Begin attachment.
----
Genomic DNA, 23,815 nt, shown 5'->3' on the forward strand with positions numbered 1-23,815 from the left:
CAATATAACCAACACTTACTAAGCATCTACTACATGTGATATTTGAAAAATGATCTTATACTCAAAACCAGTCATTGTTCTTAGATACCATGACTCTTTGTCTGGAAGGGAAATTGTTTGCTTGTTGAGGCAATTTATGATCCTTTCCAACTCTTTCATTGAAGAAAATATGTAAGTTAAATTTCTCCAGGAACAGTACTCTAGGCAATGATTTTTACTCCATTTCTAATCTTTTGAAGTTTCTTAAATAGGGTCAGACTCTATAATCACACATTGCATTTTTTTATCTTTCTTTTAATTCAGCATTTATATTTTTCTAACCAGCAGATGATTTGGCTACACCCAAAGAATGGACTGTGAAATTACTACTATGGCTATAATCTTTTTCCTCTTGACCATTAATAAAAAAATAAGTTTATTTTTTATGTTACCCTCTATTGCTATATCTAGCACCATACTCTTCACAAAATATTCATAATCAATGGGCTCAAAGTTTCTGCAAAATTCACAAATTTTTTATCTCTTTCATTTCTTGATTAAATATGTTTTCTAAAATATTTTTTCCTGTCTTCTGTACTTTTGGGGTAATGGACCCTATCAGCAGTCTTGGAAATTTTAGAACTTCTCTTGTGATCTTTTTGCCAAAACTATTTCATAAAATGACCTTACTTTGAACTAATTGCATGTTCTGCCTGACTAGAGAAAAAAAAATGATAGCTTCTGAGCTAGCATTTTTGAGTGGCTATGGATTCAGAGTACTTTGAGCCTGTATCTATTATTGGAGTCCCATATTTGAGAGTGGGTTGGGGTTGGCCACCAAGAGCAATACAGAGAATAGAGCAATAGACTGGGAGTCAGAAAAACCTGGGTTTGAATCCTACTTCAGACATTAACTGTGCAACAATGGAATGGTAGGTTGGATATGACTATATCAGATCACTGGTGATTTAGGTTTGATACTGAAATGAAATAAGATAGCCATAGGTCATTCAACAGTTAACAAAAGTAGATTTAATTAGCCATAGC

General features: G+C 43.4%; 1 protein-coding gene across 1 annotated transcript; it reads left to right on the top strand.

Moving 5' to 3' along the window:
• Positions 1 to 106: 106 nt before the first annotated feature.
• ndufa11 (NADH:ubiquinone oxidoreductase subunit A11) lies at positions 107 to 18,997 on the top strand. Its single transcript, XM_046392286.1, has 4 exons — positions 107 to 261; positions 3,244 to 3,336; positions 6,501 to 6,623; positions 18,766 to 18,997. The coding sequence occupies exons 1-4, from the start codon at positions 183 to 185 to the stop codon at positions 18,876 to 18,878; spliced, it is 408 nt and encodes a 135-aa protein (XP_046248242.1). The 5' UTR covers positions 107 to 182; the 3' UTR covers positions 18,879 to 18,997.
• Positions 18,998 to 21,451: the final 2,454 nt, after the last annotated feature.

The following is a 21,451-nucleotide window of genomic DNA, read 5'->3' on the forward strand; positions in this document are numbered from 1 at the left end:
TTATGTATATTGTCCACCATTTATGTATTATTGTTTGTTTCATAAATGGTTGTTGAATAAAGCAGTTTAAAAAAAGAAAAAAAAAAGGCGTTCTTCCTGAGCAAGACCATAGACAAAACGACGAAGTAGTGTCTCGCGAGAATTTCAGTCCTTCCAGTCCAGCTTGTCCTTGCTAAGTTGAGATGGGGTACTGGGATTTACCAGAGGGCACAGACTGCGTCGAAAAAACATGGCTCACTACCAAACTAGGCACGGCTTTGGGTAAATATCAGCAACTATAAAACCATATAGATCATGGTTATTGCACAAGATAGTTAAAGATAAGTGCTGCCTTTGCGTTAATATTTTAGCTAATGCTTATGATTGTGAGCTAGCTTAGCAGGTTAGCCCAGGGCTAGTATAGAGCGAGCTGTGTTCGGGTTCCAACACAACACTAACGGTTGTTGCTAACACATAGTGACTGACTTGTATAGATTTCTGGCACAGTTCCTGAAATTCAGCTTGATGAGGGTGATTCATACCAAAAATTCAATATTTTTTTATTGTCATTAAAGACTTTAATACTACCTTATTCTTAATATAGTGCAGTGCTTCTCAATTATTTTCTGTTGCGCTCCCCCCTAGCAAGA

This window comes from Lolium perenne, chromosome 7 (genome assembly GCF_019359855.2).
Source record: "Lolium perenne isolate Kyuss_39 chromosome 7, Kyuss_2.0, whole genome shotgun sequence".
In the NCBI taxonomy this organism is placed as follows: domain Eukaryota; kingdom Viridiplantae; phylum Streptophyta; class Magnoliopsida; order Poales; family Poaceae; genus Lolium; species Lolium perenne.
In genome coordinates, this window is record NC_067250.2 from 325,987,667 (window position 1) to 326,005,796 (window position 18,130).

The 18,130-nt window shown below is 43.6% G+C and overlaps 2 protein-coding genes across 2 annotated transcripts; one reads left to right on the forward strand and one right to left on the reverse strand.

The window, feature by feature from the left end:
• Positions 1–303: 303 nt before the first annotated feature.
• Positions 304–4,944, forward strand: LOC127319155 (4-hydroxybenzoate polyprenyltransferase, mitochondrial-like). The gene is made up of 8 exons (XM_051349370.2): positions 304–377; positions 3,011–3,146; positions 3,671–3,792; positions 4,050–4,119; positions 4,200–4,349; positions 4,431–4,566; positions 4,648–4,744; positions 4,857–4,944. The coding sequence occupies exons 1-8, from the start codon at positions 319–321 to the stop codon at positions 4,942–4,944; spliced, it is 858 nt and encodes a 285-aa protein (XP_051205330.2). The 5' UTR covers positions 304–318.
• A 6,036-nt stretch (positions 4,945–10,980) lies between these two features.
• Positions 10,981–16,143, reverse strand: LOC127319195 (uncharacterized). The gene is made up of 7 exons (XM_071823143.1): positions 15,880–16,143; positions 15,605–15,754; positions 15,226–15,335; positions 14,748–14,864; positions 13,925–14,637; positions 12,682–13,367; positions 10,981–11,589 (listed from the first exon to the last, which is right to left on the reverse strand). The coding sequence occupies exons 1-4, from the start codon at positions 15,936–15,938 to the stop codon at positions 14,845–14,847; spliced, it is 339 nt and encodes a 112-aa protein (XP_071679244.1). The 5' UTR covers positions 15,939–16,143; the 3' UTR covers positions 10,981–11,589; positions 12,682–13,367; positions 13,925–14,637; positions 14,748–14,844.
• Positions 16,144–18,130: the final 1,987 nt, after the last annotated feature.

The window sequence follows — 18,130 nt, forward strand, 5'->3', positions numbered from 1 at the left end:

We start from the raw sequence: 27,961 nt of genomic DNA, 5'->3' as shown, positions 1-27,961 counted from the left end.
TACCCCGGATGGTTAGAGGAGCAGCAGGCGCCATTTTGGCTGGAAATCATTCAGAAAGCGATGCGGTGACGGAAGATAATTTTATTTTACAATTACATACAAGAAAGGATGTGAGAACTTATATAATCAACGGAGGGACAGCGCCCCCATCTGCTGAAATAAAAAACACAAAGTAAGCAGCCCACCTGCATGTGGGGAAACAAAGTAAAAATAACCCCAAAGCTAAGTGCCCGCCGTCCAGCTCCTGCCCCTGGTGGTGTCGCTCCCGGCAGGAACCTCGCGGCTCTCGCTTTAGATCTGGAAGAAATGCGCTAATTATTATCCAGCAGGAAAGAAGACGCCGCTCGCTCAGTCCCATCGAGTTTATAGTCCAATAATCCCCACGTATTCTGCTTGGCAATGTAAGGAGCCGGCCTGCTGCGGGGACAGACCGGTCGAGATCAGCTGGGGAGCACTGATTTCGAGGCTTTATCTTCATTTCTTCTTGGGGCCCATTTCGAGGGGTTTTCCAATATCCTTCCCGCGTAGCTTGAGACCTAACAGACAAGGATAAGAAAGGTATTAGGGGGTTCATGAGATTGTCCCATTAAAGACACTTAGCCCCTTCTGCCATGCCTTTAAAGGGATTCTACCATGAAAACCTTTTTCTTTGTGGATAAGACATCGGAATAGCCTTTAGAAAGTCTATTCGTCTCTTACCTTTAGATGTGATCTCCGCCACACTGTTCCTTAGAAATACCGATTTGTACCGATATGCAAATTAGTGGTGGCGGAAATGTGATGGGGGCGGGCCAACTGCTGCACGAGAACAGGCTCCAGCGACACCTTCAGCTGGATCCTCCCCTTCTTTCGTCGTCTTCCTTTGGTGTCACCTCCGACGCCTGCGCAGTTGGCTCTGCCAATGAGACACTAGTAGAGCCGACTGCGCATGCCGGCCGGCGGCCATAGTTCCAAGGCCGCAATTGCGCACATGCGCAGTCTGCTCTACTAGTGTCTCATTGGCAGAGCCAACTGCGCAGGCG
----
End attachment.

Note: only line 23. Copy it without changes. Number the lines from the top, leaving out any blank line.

TACCCCGGATGGTTAGAGGAGCAGCAGGCGCCATTTTGGCTGGAAATCATTCAGAAAGCGATGCGGTGACGGAAGATAATTTTATTTTACAATTACATACAAGAAAGGATGTGAGAACTTATATAATCAACGGAGGGACAGCGCCCCCATCTGCTGAAATAAAAAACACAAAGTAAGCAGCCCACCTGCATGTGGGGAAACAAAGTAAAAATAACCCCAAAGCTAAGTGCCCGCCGTCCAGCTCCTGCCCCTGGTGGTGTCGCTCCCGGCAGGAACCTCGCGGCTCTCGCTTTAGATCTGGAAGAAATGCGCTAATTATTATCCAGCAGGAAAGAAGACGCCGCTCGCTCAGTCCCATCGAGTTTATAGTCCAATAATCCCCACGTATTCTGCTTGGCAATGTAAGGAGCCGGCCTGCTGCGGGGACAGACCGGTCGAGATCAGCTGGGGAGCACTGATTTCGAGGCTTTATCTTCATTTCTTCTTGGGGCCCATTTCGAGGGGTTTTCCAATATCCTTCCCGCGTAGCTTGAGACCTAACAGACAAGGATAAGAAAGGTATTAGGGGGTTCATGAGATTGTCCCATTAAAGACACTTAGCCCCTTCTGCCATGCCTTTAAAGGGATTCTACCATGAAAACCTTTTTCTTTGTGGATAAGACATCGGAATAGCCTTTAGAAAGTCTATTCGTCTCTTACCTTTAGATGTGATCTCCGCCACACTGTTCCTTAGAAATACCGATTTGTACCGATATGCAAATTAGTGGTGGCGGAAATGTGATGGGGGCGGGCCAACTGCTGCACGAGAACAGGCTCCAGCGACACCTTCAGCTGGATCCTCCCCTTCTTTCGTCGTCTTCCTTTGGTGTCACCTCCGACGCCTGCGCAGTTGGCTCTGCCAATGAGACACTAGTAGAGCCGACTGCGCATGCCGGCCGGCGGCCATAGTTCCAAGGCCGCAATTGCGCACATGCGCAGTCTGCTCTACTAGTGTCTCATTGGCAGAGCCAACTGCGCAGGCG